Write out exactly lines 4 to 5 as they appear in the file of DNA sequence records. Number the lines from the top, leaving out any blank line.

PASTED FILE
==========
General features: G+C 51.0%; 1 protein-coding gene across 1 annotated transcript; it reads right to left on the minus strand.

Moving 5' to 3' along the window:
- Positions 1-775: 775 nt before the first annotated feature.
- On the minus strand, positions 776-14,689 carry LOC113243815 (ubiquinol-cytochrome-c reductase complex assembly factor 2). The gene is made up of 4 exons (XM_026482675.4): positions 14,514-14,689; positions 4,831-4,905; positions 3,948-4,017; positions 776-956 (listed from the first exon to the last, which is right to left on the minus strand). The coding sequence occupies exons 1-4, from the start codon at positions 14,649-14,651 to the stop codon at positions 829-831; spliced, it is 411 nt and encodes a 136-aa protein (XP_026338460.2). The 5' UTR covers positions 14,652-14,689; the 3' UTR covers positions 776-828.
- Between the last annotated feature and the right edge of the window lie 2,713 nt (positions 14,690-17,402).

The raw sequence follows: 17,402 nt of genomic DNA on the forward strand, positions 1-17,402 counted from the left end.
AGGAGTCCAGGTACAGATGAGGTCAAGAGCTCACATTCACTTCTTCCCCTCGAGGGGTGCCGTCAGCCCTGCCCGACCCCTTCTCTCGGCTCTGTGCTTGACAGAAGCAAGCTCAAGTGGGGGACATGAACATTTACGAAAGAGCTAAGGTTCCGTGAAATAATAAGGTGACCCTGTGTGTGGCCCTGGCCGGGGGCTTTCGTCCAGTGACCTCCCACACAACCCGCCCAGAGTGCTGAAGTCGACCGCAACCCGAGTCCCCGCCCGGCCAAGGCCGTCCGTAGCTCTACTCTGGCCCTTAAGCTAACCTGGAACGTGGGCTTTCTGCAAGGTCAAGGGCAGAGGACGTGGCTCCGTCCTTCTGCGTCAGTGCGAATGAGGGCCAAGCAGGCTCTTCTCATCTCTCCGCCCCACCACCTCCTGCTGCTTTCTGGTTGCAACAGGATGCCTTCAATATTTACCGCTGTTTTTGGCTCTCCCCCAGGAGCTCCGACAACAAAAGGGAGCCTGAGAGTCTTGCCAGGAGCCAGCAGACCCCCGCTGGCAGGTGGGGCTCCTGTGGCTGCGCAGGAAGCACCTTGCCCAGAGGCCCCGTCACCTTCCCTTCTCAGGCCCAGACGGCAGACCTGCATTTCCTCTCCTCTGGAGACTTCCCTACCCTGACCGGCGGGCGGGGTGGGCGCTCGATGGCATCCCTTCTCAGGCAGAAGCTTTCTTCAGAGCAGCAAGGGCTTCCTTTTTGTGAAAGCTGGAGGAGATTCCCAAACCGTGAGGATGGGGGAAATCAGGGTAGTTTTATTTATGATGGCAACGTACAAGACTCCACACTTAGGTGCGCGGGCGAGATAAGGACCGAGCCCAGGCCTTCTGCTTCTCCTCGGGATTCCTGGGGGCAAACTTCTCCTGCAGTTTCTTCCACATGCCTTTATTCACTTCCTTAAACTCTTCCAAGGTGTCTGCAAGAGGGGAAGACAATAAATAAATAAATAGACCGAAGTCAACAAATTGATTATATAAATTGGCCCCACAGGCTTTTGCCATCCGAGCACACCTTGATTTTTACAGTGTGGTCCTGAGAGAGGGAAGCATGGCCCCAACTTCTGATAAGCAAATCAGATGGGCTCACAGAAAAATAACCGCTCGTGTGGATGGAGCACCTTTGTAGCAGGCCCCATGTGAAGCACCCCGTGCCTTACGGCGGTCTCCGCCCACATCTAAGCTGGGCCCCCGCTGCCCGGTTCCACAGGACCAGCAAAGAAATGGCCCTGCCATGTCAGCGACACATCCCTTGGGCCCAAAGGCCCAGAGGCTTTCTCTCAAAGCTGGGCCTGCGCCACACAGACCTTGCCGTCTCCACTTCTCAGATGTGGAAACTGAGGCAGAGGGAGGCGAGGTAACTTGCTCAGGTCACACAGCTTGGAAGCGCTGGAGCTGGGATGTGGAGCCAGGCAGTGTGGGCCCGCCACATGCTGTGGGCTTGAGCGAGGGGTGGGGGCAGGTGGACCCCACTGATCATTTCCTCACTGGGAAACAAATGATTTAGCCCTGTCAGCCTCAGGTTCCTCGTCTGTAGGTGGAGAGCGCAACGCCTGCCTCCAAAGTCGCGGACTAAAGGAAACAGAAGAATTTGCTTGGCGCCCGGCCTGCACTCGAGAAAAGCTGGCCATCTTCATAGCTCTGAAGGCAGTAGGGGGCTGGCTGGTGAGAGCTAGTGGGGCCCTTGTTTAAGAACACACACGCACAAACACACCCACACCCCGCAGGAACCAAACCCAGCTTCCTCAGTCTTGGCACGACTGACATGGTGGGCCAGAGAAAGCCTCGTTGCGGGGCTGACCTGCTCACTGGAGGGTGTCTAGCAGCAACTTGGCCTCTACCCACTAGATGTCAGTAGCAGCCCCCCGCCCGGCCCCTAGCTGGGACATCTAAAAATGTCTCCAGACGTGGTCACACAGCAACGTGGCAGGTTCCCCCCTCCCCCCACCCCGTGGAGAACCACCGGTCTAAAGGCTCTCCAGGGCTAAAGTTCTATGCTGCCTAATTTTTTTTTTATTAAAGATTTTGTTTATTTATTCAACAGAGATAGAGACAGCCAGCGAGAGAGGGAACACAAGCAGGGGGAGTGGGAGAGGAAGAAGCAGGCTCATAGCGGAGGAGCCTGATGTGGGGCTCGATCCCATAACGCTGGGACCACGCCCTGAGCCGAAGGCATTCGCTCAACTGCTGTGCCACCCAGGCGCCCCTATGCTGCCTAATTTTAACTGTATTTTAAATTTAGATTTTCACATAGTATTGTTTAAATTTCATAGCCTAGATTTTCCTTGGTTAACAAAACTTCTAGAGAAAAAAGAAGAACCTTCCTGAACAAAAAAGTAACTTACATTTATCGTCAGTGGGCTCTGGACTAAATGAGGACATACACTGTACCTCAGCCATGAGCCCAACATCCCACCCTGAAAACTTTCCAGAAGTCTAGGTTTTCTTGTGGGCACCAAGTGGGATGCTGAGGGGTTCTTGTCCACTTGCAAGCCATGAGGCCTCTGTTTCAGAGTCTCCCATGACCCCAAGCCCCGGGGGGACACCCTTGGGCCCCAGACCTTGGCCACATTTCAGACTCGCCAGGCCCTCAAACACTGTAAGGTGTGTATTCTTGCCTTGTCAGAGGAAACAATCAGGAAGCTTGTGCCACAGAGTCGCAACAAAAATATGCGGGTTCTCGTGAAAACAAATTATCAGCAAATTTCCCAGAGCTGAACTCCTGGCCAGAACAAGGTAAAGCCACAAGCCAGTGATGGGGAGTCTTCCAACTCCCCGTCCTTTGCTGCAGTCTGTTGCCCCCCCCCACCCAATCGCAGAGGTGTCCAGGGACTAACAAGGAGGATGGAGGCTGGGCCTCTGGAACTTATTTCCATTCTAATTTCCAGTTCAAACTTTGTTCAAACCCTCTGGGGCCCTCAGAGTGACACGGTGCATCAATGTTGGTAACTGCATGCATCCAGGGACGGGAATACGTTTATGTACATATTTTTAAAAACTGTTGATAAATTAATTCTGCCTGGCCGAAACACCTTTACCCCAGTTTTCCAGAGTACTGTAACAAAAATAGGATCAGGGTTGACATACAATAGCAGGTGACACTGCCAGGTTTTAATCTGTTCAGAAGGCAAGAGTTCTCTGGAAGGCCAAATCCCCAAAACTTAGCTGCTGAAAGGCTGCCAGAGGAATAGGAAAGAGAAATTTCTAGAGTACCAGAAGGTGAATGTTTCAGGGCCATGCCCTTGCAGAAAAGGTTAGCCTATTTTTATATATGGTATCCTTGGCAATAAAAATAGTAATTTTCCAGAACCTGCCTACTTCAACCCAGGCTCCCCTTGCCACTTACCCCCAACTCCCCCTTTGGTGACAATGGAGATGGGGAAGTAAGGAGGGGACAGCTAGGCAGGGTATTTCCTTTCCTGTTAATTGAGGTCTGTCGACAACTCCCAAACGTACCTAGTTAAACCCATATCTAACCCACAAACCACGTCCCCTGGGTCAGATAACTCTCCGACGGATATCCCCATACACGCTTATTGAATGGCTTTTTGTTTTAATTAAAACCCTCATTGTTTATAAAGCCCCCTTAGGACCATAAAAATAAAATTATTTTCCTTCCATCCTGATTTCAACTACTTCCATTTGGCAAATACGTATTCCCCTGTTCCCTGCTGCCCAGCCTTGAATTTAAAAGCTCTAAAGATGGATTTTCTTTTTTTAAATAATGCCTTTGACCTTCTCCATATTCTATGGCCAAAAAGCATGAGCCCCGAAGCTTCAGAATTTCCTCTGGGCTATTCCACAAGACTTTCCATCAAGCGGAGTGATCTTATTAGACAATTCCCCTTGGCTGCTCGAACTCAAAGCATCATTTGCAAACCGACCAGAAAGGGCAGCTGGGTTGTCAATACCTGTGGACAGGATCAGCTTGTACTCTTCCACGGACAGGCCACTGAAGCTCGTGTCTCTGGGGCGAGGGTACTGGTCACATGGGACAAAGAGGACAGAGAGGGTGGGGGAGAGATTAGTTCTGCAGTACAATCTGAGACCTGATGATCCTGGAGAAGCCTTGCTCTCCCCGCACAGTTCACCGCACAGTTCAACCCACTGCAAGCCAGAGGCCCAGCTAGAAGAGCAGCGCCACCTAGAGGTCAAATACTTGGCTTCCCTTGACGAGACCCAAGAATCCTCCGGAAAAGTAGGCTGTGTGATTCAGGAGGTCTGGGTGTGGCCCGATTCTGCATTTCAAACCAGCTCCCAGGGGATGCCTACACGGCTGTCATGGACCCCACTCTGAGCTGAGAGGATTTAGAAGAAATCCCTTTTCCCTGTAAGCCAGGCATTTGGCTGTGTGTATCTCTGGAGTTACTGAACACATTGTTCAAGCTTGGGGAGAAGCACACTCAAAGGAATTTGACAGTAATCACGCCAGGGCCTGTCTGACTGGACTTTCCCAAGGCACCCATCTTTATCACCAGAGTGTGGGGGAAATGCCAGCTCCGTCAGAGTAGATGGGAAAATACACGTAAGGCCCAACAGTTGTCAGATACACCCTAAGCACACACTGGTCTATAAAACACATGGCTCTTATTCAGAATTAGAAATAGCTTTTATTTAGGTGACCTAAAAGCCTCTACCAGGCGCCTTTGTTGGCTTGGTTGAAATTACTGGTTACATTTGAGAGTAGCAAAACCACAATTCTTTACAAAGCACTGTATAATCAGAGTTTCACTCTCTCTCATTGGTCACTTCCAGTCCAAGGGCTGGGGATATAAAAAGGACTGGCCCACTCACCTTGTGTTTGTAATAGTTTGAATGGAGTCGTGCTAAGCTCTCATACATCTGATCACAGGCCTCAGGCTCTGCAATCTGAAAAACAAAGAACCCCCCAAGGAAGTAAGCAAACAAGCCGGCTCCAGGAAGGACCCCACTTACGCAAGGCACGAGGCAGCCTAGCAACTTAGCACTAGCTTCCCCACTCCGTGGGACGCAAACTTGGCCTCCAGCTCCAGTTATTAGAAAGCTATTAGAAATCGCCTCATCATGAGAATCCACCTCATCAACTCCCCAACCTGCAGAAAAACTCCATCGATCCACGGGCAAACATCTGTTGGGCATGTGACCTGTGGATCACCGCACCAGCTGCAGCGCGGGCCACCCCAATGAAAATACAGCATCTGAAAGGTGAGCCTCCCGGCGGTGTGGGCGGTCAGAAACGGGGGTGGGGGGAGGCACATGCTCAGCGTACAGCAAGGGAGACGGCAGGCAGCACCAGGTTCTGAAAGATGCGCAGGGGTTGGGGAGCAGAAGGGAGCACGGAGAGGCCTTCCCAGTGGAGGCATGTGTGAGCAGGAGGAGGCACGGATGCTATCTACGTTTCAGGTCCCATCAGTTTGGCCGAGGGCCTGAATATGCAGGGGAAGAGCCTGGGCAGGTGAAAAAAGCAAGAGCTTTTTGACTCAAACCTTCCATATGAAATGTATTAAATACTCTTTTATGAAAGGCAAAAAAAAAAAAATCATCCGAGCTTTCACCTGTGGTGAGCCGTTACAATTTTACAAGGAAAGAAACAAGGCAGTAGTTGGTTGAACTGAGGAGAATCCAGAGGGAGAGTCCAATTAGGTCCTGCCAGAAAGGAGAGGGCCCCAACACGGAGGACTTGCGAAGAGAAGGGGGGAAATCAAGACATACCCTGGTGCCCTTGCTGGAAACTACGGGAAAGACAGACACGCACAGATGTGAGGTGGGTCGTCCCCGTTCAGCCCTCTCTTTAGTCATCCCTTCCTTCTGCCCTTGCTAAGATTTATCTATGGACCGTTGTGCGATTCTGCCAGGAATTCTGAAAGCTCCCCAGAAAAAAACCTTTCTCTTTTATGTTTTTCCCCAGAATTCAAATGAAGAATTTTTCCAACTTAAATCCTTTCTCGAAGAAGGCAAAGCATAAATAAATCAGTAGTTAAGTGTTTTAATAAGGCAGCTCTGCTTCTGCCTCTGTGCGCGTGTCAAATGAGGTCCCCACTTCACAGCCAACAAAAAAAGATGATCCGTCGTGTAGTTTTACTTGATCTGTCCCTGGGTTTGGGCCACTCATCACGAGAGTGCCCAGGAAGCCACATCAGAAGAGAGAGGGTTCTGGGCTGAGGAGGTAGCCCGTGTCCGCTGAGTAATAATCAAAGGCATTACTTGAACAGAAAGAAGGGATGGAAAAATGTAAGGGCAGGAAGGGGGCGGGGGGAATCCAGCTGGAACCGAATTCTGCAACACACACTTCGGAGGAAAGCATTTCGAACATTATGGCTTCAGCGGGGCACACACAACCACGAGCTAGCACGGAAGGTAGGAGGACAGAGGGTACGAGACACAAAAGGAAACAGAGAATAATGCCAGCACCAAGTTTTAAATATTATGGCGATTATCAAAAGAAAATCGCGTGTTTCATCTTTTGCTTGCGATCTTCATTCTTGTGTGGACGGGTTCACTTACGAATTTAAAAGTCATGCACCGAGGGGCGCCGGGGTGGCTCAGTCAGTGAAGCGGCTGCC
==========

- On the minus strand, positions 776-14,689 carry LOC113243815 (ubiquinol-cytochrome-c reductase complex assembly factor 2). The gene is made up of 4 exons (XM_026482675.4): positions 14,514-14,689; positions 4,831-4,905; positions 3,948-4,017; positions 776-956 (listed from the first exon to the last, which is right to left on the minus strand). The coding sequence occupies exons 1-4, from the start codon at positions 14,649-14,651 to the stop codon at positions 829-831; spliced, it is 411 nt and encodes a 136-aa protein (XP_026338460.2). The 5' UTR covers positions 14,652-14,689; the 3' UTR covers positions 776-828.
- Between the last annotated feature and the right edge of the window lie 2,713 nt (positions 14,690-17,402).